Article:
• Hi Maggie. I know what you mean when you say that it’s hard for you to accept in yourself. I get so frustrated when hit that “gotta rest now” moment in the day or when I find that I am unable to do the things I want to do because I need to “budget” my energy. Ugh!

  12. …it’s me, it’s me!!! – Can this REALLY BE HAPPENING!?? (I’m here for the first time) – After seven years of non-communication/ increasing hoplessness/screaming inside, to get out!!..there IS someone else who SPEAKS THIS LANGUAGE!! – I treasure, and thank you for your EVERY EFFORT in writing this blog..you give life!…finally, OXYGEN. ( bad typing-process day for me so this is all for now.) It’s been worth every word, to SPEAK TO YOU!

    • Thanks so much, John! I hope we continue to get to know each other here. I have recently had surgery, so I haven’t written lately, but I am hoping to be back to writing more regularly in the VERY near future. For now, I am so glad to meet a fellow traveler.

  13. friendsoftobiisland

    Very well said. I used to have a friend with PPMS who would write one or two-word cards. I now know why. My in box is full of missives I wait to reply to until I have time/energy. Hah!

  14. I don’t think your metaphors are melodramatic at all because the music of your language describes what you are feeling. The repetition speaks to how hard you have to work to write these essays. I really love this introduction, Michelle.

  15. …and just as you describe; unable to find words, that accurately depict our fatigue\cognitive impairments, I too, find myself yearning for deeper\more accurate,” words to say, “Thank You!!”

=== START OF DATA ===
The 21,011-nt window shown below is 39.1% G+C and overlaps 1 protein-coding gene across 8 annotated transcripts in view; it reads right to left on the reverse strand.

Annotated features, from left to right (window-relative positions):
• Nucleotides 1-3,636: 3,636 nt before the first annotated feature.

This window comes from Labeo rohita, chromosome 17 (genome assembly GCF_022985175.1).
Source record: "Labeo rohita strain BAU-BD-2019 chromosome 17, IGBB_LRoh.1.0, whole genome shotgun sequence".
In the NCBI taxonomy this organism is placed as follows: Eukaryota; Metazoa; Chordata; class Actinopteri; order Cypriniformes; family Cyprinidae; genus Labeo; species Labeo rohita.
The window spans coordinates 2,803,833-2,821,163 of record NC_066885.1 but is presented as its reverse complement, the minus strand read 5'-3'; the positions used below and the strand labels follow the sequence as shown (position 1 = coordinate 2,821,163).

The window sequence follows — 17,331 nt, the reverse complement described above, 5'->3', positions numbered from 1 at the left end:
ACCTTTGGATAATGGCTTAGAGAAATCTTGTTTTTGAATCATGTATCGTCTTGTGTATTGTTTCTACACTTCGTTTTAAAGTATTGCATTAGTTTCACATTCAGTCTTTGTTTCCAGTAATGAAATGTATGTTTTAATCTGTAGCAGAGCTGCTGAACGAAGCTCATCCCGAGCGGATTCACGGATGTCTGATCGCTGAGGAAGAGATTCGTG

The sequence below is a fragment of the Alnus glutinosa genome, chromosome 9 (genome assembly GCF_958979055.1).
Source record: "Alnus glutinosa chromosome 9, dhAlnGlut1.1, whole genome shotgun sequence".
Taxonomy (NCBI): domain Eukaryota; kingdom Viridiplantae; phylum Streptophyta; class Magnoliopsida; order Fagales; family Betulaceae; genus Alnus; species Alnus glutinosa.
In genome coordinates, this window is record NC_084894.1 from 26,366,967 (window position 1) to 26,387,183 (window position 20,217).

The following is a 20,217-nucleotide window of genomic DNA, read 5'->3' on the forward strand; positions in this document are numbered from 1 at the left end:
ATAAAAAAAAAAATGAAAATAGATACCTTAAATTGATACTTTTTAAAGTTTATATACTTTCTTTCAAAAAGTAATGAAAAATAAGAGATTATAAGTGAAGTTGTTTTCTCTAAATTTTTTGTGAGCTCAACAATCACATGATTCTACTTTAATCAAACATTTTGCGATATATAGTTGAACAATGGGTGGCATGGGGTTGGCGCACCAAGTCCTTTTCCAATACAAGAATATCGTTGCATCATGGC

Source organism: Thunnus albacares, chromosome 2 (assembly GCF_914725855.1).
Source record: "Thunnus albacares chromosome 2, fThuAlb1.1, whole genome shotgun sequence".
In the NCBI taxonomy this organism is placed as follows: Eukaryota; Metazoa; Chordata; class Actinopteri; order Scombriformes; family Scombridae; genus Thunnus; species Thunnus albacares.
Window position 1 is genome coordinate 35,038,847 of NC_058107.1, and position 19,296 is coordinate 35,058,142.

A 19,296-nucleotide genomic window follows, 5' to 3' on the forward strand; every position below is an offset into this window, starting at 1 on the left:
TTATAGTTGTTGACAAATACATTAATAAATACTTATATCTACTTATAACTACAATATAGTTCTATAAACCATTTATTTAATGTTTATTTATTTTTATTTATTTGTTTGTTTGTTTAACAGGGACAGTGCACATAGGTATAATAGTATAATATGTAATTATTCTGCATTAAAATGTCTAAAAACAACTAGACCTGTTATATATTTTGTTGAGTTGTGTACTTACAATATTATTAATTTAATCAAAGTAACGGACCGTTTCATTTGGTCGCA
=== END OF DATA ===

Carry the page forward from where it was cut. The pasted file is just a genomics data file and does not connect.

As I’ve mentioned before, it’s like, finally finding someone who speaks your language ~Exhilaration! This post is so timely for me… I do not exaggerate, in saying that everything your describing has become the ways of my reality. My inability to stay on task and finish something has all but become impossible. My brain feels like a spinning ball, bouncing off of one thing to the other -leaving me a room full of things not finished, and worst of all, “Out of Order.” I’m sure you understand fully, what I mean, when I say -Anything “out of order,” (be it, things in my home, or daily routine) can greatly challenge my ability to, “process, and navigate,” -and depending on the day\fatigue etc. can wreck havoc on my emotions. -Just want you to know, that my heart is one, with you, and all my other fellow, “ProfSpazzers!” That’s all my cognitive energy for now, so I’ll close. -And as for the, “feel-good,” ending… The fact that you don’t, make up one, but instead remain loyal to our truth ~that’s, OUR, “feel-good,” ending.